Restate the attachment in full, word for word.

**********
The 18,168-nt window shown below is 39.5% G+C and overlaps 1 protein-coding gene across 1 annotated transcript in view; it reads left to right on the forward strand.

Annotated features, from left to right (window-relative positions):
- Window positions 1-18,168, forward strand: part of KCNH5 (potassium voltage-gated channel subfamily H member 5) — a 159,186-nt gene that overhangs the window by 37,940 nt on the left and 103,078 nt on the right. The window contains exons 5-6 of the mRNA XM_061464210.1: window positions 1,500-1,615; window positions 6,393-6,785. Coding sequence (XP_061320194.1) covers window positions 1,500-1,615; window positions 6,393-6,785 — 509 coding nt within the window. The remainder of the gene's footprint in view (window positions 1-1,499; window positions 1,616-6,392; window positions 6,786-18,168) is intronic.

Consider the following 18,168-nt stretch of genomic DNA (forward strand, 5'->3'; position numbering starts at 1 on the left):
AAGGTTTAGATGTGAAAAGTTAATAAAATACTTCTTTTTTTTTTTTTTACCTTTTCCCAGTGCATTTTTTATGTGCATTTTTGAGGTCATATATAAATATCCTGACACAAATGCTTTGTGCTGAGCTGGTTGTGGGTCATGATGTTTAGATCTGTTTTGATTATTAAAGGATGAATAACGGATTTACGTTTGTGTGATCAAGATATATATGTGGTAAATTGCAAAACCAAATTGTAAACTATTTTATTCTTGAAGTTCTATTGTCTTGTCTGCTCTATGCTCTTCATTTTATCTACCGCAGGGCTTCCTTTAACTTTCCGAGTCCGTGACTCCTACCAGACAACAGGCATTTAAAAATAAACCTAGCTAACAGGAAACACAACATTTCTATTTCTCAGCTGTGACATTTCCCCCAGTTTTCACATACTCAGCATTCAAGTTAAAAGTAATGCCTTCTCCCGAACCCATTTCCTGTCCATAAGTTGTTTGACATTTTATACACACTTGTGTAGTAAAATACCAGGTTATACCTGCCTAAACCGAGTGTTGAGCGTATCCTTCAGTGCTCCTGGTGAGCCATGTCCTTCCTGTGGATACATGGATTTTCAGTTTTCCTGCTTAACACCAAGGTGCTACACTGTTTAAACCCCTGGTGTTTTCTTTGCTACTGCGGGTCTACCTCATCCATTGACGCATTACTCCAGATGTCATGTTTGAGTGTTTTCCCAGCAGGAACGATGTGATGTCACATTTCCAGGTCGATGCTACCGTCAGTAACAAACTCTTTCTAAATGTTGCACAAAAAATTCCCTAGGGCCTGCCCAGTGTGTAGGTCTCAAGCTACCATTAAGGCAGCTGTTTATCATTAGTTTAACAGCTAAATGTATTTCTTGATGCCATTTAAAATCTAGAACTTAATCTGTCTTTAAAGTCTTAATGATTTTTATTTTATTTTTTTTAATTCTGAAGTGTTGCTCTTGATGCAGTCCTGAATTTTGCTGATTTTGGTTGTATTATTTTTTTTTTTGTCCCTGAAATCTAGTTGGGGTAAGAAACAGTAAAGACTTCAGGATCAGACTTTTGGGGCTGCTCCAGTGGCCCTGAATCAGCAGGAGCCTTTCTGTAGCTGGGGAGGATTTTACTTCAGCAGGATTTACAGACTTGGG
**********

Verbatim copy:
The 18,168-nt window shown below is 39.5% G+C and overlaps 1 protein-coding gene across 1 annotated transcript in view; it reads left to right on the forward strand.

Annotated features, from left to right (window-relative positions):
- Window positions 1-18,168, forward strand: part of KCNH5 (potassium voltage-gated channel subfamily H member 5) — a 159,186-nt gene that overhangs the window by 37,940 nt on the left and 103,078 nt on the right. The window contains exons 5-6 of the mRNA XM_061464210.1: window positions 1,500-1,615; window positions 6,393-6,785. Coding sequence (XP_061320194.1) covers window positions 1,500-1,615; window positions 6,393-6,785 — 509 coding nt within the window. The remainder of the gene's footprint in view (window positions 1-1,499; window positions 1,616-6,392; window positions 6,786-18,168) is intronic.

Consider the following 18,168-nt stretch of genomic DNA (forward strand, 5'->3'; position numbering starts at 1 on the left):
AAGGTTTAGATGTGAAAAGTTAATAAAATACTTCTTTTTTTTTTTTTTACCTTTTCCCAGTGCATTTTTTATGTGCATTTTTGAGGTCATATATAAATATCCTGACACAAATGCTTTGTGCTGAGCTGGTTGTGGGTCATGATGTTTAGATCTGTTTTGATTATTAAAGGATGAATAACGGATTTACGTTTGTGTGATCAAGATATATATGTGGTAAATTGCAAAACCAAATTGTAAACTATTTTATTCTTGAAGTTCTATTGTCTTGTCTGCTCTATGCTCTTCATTTTATCTACCGCAGGGCTTCCTTTAACTTTCCGAGTCCGTGACTCCTACCAGACAACAGGCATTTAAAAATAAACCTAGCTAACAGGAAACACAACATTTCTATTTCTCAGCTGTGACATTTCCCCCAGTTTTCACATACTCAGCATTCAAGTTAAAAGTAATGCCTTCTCCCGAACCCATTTCCTGTCCATAAGTTGTTTGACATTTTATACACACTTGTGTAGTAAAATACCAGGTTATACCTGCCTAAACCGAGTGTTGAGCGTATCCTTCAGTGCTCCTGGTGAGCCATGTCCTTCCTGTGGATACATGGATTTTCAGTTTTCCTGCTTAACACCAAGGTGCTACACTGTTTAAACCCCTGGTGTTTTCTTTGCTACTGCGGGTCTACCTCATCCATTGACGCATTACTCCAGATGTCATGTTTGAGTGTTTTCCCAGCAGGAACGATGTGATGTCACATTTCCAGGTCGATGCTACCGTCAGTAACAAACTCTTTCTAAATGTTGCACAAAAAATTCCCTAGGGCCTGCCCAGTGTGTAGGTCTCAAGCTACCATTAAGGCAGCTGTTTATCATTAGTTTAACAGCTAAATGTATTTCTTGATGCCATTTAAAATCTAGAACTTAATCTGTCTTTAAAGTCTTAATGATTTTTATTTTATTTTTTTTAATTCTGAAGTGTTGCTCTTGATGCAGTCCTGAATTTTGCTGATTTTGGTTGTATTATTTTTTTTTTTGTCCCTGAAATCTAGTTGGGGTAAGAAACAGTAAAGACTTCAGGATCAGACTTTTGGGGCTGCTCCAGTGGCCCTGAATCAGCAGGAGCCTTTCTGTAGCTGGGGAGGATTTTACTTCAGCAGGATTTACAGACTTGGG